'For art to make a larger impact, it should emerge from a position of empathy': Chandan Gomes
I feel that there are multiple roles that artists and their works can play at a platform like the Kochi-Muziris Biennale. However, in these troubled times that we live in, the most important role of art would be to build a shared imagination. An imagination that can counter the narrative of hate by evoking empathy.
Anita Dube’s curatorial note is anything but safe. I find her position imaginative and courageous; there is a complexity to it. I was very keen to see how her vision is realised in the Biennale.
This amalgamation of various art forms is something I have always been excited about! Nothing exists in isolation — as a photographer, I have often reached out to cinema, literature and painting to inform my practice. I believe that every platform has a role to play in the dissemination of art — galleries too play an important role. They are often the ones to spot fresh talent first.
My practice has been nurtured by my gallery PHOTOINK, where I’ve always been encouraged to ask questions, explore and make work for the love of it. Having said that, we need more platforms like the Biennale, which can reach to a much larger audience. The Biennale is also a platform for artists who do not find gallery representation for varied reasons, but deserve an audience.
Lastly, the Biennale is also a space for indigenous artists to find representation. They need to be seen and heard. The discourse on art needs diversity and should not be controlled merely by a privileged few. There should be space for everyone.
I arrived in Kochi three days before the opening of the festival. I wanted to prepare for the installation of my exhibition. Those two days of work were intense, and full of challenges, but I thoroughly enjoyed them. During that time, I met many artists who were present at the venue of Aspinwall House, all installing their works.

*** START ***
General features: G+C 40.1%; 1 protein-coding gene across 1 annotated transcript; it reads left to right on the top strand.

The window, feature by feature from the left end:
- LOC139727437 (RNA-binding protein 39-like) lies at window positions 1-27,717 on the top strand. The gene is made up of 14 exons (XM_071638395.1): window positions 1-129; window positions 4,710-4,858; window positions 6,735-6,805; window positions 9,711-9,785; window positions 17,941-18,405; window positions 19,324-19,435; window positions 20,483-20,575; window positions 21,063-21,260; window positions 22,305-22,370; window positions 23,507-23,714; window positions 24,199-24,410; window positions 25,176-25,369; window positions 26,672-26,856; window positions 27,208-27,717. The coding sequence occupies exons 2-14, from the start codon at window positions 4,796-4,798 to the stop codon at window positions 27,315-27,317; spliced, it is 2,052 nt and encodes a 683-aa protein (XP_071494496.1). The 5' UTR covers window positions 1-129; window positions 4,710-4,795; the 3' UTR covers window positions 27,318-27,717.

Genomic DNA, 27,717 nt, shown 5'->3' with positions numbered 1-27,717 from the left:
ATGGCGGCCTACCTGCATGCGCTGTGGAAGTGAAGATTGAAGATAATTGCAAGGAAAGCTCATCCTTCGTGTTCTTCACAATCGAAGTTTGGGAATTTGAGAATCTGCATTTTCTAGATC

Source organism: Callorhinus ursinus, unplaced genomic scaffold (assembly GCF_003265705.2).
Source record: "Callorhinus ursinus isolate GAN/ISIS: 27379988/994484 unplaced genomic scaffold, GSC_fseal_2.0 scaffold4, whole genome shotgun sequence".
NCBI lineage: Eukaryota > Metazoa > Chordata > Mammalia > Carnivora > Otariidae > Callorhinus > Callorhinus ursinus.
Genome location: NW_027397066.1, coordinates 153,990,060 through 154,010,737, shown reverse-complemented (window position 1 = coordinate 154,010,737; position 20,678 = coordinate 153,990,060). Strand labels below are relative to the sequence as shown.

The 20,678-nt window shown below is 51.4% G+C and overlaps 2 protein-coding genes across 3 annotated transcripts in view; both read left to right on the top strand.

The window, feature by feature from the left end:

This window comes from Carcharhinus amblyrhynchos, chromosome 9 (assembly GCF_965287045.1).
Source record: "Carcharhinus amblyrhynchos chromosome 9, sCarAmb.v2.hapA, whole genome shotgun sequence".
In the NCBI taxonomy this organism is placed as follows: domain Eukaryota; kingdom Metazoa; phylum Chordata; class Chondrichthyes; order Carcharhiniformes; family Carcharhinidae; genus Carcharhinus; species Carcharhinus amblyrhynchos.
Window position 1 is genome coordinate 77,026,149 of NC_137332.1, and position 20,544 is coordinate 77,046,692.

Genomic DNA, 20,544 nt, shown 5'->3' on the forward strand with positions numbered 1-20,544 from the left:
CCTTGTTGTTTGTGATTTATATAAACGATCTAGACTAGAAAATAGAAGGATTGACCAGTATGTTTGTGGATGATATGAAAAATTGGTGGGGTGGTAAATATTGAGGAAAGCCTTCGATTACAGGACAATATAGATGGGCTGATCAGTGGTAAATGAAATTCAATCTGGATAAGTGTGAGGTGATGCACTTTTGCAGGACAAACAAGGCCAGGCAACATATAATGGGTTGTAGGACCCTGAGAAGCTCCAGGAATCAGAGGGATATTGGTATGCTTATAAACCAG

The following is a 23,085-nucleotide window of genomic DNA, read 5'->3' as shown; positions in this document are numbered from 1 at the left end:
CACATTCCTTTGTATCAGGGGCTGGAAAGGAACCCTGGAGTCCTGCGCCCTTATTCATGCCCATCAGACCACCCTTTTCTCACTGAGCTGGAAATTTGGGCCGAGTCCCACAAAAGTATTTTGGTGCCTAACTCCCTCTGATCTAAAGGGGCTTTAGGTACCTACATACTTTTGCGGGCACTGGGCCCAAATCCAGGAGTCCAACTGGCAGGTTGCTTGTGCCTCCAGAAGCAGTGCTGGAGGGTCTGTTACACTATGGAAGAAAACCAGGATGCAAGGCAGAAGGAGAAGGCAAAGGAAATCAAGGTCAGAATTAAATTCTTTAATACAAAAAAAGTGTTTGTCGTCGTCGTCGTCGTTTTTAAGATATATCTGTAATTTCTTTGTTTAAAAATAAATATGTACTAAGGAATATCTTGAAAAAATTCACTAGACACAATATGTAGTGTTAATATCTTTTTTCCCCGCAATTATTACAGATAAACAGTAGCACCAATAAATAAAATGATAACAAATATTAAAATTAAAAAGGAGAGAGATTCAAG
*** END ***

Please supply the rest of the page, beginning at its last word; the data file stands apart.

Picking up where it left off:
Once the festival opened, I spent the first two days largely in my space interacting with the visitors. The next 4-5 days, I diligently visited all the venues and spent time at each exhibition. My time in Kochi was memorable, with some of the finest conversations I have had in my life.
The work I am exhibiting in Kochi emerges from the hand made books I’ve been making over the past six years. This exhibition is dear to me because it comes closest to represent my practice — as a photographer, I do not work on a single project; I photograph or document anything and everything that interests me or evokes questions that I would like to engage with.
The only expectation I had was from myself, where I wanted to make an exhibition that is intimate, raw and representative of my practice. Now that the festival has opened, my exhibition belongs as much to the viewer as it does to me. They can love it, like it, hate it or be completely indifferent to it. I will accept whatever I will receive from their end.
I believe for any work of art to make a larger impact, it should emerge from a position of empathy. It should build a dialogue between the self and the larger world we live in. Evoke questions, conversations beyond the specifics that might define it.
I do not think that the current generation is disinterested in art; in Kochi, I observed that a large part of the audience comprised of young men and women. Sometimes, it is difficult to articulate in words what you felt or thought of a work of art. Forming an opinion for the sake of articulation should not be a must. Sometimes silence can be an answer...
Chandan’s works are on display at Aspinwall House until March 2019.